Detection involves looking through audit logs on a periodic basis and making sure there is nothing nefarious occurring. Most products provide security audit logging that can be reviewed by security administrators to “detect” of something of interest occurred. This is valuable information for security practitioner, however, most customers I talk to don’t have the time and resources to review/detect these audit logs. For example, Centrify provides a full audit trail across *nix and Windows systems as well as session based video recordings showing the full context of what a user does on a system. This is not enough for most customers, because they need some additional tools to automatically notify them when to go look at the audit videos. There are numerous ways to do this specifically with Centrify, but the industry needs a common method to aggregate audit logs from all their security tools into one place where they can be automatically monitored. Without this capability, organizations are vulnerable to nefarious acts because they are not preventing or detecting everything they could be.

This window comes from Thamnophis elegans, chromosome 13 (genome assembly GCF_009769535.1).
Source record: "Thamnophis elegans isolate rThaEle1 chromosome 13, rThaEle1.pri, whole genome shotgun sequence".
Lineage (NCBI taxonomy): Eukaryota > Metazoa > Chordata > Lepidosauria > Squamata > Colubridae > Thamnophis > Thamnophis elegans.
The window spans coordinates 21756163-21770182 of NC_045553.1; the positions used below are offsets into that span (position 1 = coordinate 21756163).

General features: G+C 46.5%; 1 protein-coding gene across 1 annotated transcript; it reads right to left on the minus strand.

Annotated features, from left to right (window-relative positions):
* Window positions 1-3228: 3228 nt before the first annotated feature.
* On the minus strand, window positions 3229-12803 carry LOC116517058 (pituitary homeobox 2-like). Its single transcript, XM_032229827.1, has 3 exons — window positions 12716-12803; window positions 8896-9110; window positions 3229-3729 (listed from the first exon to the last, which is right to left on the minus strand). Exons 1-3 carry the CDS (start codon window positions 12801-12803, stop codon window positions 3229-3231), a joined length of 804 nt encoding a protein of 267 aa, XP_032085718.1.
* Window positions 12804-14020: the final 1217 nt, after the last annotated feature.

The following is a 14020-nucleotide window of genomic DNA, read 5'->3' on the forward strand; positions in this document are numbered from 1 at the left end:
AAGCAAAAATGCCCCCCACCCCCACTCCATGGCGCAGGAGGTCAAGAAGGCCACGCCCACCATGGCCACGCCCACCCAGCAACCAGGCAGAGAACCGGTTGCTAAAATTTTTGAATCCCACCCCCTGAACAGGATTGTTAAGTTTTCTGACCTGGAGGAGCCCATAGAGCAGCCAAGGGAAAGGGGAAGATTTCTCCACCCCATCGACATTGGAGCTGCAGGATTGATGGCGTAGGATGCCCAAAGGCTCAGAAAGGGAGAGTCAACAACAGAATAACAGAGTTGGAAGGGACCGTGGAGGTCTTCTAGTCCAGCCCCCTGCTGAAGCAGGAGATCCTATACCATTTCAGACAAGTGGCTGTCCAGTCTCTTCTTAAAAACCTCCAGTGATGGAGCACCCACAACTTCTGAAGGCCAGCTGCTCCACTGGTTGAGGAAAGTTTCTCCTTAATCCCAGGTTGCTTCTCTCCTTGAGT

The result is that when there is a security incident, the organization does not know until weeks or months after it occurs, and in some cases, the organization never finds out or gets notified by an outside party. This results in serious consequences for the business, it’s customers, and in some cases, society in general.
An Alternative Approach
So how can we approach this problem. A solution that is becoming very popular is a Security Incident Event Management tool, or a SIEM. SIEM products provide many of the features required for log management but add event-reduction, alerting and real-time analysis capabilities. They provide the layer of technology that allows one to say with confidence that not only are logs being gathered but they are also being reviewed. A SIEM also enables the import of data that isn't necessarily event-driven (such as vulnerability scanning reports) - hence the "Information" portion of SIEM.